Universal Basic Income… Again?

Canada is embarking on the initial stages of a significant journey towards the establishment of a comprehensive basic income program aimed at combating poverty on a national scale. The Senate’s national finance committee commenced its examination of Sen. Kim Pate’s proposal for a universal basic income framework on October 17.

This pursuit of a basic income program traces its roots back to as early as the 1970s in Canada. The impetus for such a program has gained significant traction, particularly during and after the COVID-19 pandemic, when the Canada Emergency Response Benefit (CERB) provided substantial financial assistance, distributing $2,000 per month to millions of Canadians. This substantial relief effort raised questions about the feasibility of a permanent income program.

At its core, Universal Basic Income (UBI) is precisely as it sounds—a government-issued payment accessible to all citizens, irrespective of their income level or need. However, in contemporary discussions, UBI has evolved beyond its literal interpretation. As noted by Michael Mendelson, a fellow associated with the Maytree think tank, UBI now encompasses a spectrum of basic income plans, ranging from universal coverage to a “guaranteed” income that adjusts based on an individual’s requirements.

The Senate’s proposal advocates for a guaranteed “livable basic income” accessible to every Canadian aged 17 and older, including temporary workers, permanent residents, and refugee claimants. Importantly, this proposed basic income framework is designed to complement, not replace or diminish, existing health or disability benefits.

In April 2021, the Parliamentary Budget Officer, Yves Giroux, estimated that a guaranteed basic income program providing nearly $17,000 annually for low-income households could effectively halve poverty rates. However, the cost to the federal government is projected to be a substantial $85 billion.

Earlier in July 2020, Giroux’s research of such a program said it could cost anywhere between $47.5 billion to $98.1 billion for a six-month duration. That would translate to an average benefit between $4,500 and $4,800 for qualifying Canadians aged 18 to 64.

Opponents of UBI argue that it might disincentivize some people from participating in the workforce. If individuals receive a basic income without any work requirements, there is a concern that some may choose not to seek employment, particularly for low-paying or part-time jobs. This could lead to a reduction in the labor force and potentially hamper economic productivity.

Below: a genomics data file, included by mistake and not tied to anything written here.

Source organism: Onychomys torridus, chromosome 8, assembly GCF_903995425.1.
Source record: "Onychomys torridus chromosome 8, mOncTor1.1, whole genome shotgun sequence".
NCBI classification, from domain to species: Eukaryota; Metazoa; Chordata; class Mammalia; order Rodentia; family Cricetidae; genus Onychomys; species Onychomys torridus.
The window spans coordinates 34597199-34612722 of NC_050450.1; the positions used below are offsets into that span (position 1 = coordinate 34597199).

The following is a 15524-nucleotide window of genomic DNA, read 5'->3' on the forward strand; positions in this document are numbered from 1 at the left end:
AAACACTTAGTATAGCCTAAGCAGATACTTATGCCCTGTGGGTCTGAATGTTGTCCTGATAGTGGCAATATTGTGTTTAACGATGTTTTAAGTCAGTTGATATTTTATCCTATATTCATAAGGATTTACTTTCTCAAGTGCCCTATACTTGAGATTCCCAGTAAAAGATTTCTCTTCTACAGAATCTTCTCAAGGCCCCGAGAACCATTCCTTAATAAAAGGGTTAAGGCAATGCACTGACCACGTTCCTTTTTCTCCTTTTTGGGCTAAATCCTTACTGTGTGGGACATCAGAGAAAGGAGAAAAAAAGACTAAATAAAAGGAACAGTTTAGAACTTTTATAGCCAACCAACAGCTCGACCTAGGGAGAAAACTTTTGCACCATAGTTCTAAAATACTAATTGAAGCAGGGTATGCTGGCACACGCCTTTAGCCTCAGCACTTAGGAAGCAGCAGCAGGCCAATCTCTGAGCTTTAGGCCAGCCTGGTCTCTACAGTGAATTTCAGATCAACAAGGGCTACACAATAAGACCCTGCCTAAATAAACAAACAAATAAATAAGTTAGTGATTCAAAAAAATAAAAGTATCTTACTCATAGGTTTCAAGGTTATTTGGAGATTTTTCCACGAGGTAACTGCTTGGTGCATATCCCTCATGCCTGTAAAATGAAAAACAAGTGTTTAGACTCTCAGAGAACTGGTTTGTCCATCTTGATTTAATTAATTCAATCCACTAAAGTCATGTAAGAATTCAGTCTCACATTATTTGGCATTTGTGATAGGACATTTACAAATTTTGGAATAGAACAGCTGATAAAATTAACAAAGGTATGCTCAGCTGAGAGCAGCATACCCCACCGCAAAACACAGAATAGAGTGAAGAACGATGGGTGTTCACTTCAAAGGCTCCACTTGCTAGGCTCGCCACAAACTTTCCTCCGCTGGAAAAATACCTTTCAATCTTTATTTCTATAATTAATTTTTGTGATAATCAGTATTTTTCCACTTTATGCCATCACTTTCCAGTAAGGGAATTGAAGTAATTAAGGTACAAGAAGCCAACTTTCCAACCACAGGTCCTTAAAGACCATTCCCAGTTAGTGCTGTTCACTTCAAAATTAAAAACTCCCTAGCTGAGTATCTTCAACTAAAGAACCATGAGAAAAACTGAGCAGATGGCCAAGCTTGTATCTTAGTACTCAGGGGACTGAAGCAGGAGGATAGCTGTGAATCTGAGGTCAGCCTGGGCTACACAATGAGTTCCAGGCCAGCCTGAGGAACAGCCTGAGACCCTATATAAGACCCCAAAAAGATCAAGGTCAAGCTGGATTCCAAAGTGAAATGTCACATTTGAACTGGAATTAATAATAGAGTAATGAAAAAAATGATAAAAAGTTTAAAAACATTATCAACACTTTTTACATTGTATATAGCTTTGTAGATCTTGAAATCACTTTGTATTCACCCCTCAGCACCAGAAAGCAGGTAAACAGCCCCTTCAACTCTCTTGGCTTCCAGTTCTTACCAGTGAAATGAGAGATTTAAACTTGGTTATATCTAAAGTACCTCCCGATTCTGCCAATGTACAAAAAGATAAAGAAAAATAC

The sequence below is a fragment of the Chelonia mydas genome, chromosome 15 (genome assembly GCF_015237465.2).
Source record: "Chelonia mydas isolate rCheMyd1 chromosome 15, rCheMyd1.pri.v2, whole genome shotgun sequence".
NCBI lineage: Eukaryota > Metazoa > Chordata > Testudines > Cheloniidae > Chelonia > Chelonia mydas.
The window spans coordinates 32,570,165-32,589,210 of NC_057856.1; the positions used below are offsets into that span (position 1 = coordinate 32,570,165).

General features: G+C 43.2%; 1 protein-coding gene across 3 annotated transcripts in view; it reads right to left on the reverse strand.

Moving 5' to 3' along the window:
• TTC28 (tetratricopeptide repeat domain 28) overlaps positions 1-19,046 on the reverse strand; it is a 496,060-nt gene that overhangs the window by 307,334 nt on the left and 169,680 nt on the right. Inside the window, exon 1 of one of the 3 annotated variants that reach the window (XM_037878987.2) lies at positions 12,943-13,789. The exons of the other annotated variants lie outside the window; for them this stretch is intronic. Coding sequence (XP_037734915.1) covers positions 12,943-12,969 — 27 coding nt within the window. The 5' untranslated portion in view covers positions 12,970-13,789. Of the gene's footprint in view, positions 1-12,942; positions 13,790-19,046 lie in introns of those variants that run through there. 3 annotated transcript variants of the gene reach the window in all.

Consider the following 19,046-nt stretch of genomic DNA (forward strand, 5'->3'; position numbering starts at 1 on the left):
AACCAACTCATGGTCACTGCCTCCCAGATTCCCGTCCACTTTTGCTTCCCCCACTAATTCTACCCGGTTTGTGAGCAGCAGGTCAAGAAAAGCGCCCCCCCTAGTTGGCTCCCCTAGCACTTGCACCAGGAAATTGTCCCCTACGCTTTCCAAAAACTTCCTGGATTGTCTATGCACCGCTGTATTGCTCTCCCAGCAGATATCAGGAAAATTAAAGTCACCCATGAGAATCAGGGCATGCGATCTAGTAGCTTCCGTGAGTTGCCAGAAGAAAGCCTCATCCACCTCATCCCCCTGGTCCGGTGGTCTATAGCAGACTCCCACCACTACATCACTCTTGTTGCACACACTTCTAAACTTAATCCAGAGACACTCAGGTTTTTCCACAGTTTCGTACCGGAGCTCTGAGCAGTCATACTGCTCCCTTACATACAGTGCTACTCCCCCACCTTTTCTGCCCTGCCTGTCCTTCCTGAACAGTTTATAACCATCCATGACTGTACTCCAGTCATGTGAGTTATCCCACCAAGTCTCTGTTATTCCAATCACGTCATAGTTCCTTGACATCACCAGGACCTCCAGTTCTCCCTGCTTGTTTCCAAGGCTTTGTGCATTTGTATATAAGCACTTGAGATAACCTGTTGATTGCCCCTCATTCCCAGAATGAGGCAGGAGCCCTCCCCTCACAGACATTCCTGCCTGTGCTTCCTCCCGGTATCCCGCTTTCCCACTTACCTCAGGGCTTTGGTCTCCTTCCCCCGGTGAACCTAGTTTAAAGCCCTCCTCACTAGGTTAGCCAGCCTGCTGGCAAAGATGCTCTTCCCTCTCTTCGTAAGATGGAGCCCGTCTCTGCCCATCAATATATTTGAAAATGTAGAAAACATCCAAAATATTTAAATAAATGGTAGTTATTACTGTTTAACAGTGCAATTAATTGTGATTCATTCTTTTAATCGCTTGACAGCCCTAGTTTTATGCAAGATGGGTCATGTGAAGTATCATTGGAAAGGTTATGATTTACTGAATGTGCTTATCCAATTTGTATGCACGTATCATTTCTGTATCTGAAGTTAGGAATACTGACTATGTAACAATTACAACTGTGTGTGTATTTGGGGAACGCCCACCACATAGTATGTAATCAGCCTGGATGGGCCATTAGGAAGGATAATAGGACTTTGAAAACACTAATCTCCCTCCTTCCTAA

Critics also highlight the potential for UBI to be regressive, where high-income individuals receive the same benefit as those with lower incomes. This could lead to a redistribution of wealth that is less equitable and targeted than alternative social assistance programs that provide more substantial support to those in greater need.

While Canada has not officially implemented a national basic income program, various provincial governments have conducted experiments involving unconditional cash transfers to their citizens. Notably, from 1974 to 1979, the province of Manitoba ran a guaranteed basic income experiment across the region, with particular attention paid to the town of Dauphin. Under the “Mincome” project, every household received a minimum income, with the government providing the full benefit if no one in the household was employed, and a reduced rate for households with some earnings.

Nearly 30% of the town qualified for “mincome,” and a 2018 study revealed a decrease in hospitalizations, particularly for mental health issues, and extended school attendance among teenagers during the Dauphin experiment.

“The data collected during the Mincome experiment also showed that Dauphin had lower rates of domestic violence, work‐related injuries, farm and motor vehicle accidents, and mental illnesses than in surrounding areas. This illustrates both that poverty has wide‐reaching consequences and that Mincome had positive outcomes for the whole community,” the report said.

In 2017, Ontario, under the leadership of Premier Kathleen Wynne, initiated a basic income pilot in Hamilton, Thunder Bay, and Lindsay. The project aimed to assist 4,000 low-income individuals in the target region, providing up to $17,000 annually over three years. However, the pilot program was terminated when Premier Doug Ford assumed office following a landslide election in 2018.

Quebec, as of the beginning of 2023, launched its own basic income program. The province will allocate a base amount of $1,211 per month to Quebec residents with “severely limited capacity for employment,” and beneficiaries can earn up to $14,532 annually without seeing their benefits reduced.

Reflecting on the experience of CERB and these various basic income pilot programs, it becomes evident that Canada possesses the necessary “administrative capacity” to implement a basic income program. However, Mendelson highlights that simply replicating CERB is not the solution. The crux of the debate surrounding basic income programs lies in determining the most sustainable and effective approach to alleviate poverty for those who require it most.

Information for this briefing was found via Toronto Star and the sources mentioned. The author has no securities or affiliations related to this organization. Not a recommendation to buy or sell. Always do additional research and consult a professional before purchasing a security. The author holds no licenses.

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